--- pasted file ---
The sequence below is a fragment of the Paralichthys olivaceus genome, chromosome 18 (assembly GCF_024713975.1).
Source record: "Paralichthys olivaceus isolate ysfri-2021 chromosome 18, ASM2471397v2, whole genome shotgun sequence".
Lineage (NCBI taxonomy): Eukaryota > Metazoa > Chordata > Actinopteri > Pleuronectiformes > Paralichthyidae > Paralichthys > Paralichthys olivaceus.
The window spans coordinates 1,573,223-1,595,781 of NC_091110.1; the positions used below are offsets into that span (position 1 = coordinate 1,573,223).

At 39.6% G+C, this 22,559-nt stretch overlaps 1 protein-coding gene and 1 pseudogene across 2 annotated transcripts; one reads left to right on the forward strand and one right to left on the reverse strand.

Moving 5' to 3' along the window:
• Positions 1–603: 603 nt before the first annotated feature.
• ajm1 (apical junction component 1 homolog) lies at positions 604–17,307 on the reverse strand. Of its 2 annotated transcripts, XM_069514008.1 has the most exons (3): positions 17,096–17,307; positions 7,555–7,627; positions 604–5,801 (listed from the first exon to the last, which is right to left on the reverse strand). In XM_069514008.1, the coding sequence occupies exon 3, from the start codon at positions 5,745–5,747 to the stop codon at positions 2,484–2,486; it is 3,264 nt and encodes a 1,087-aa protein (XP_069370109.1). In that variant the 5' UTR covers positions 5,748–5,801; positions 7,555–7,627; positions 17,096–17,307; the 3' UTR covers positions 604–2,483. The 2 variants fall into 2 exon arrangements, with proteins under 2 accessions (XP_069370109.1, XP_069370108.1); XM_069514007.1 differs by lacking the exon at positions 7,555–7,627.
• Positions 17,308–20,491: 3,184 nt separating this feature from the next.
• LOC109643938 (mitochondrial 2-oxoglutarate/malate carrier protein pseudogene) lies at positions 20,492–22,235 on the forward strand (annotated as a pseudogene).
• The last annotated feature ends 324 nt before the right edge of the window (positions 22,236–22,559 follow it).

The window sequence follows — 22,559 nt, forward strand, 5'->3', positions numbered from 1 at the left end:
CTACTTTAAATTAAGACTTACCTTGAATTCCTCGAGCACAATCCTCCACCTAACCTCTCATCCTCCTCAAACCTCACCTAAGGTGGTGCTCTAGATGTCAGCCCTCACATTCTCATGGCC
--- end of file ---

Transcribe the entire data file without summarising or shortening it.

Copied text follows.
The sequence below is a fragment of the Paralichthys olivaceus genome, chromosome 18 (assembly GCF_024713975.1).
Source record: "Paralichthys olivaceus isolate ysfri-2021 chromosome 18, ASM2471397v2, whole genome shotgun sequence".
Lineage (NCBI taxonomy): Eukaryota > Metazoa > Chordata > Actinopteri > Pleuronectiformes > Paralichthyidae > Paralichthys > Paralichthys olivaceus.
The window spans coordinates 1,573,223-1,595,781 of NC_091110.1; the positions used below are offsets into that span (position 1 = coordinate 1,573,223).

At 39.6% G+C, this 22,559-nt stretch overlaps 1 protein-coding gene and 1 pseudogene across 2 annotated transcripts; one reads left to right on the forward strand and one right to left on the reverse strand.

Moving 5' to 3' along the window:
• Positions 1–603: 603 nt before the first annotated feature.
• ajm1 (apical junction component 1 homolog) lies at positions 604–17,307 on the reverse strand. Of its 2 annotated transcripts, XM_069514008.1 has the most exons (3): positions 17,096–17,307; positions 7,555–7,627; positions 604–5,801 (listed from the first exon to the last, which is right to left on the reverse strand). In XM_069514008.1, the coding sequence occupies exon 3, from the start codon at positions 5,745–5,747 to the stop codon at positions 2,484–2,486; it is 3,264 nt and encodes a 1,087-aa protein (XP_069370109.1). In that variant the 5' UTR covers positions 5,748–5,801; positions 7,555–7,627; positions 17,096–17,307; the 3' UTR covers positions 604–2,483. The 2 variants fall into 2 exon arrangements, with proteins under 2 accessions (XP_069370109.1, XP_069370108.1); XM_069514007.1 differs by lacking the exon at positions 7,555–7,627.
• Positions 17,308–20,491: 3,184 nt separating this feature from the next.
• LOC109643938 (mitochondrial 2-oxoglutarate/malate carrier protein pseudogene) lies at positions 20,492–22,235 on the forward strand (annotated as a pseudogene).
• The last annotated feature ends 324 nt before the right edge of the window (positions 22,236–22,559 follow it).

The window sequence follows — 22,559 nt, forward strand, 5'->3', positions numbered from 1 at the left end:
CTACTTTAAATTAAGACTTACCTTGAATTCCTCGAGCACAATCCTCCACCTAACCTCTCATCCTCCTCAAACCTCACCTAAGGTGGTGCTCTAGATGTCAGCCCTCACATTCTCATGGCC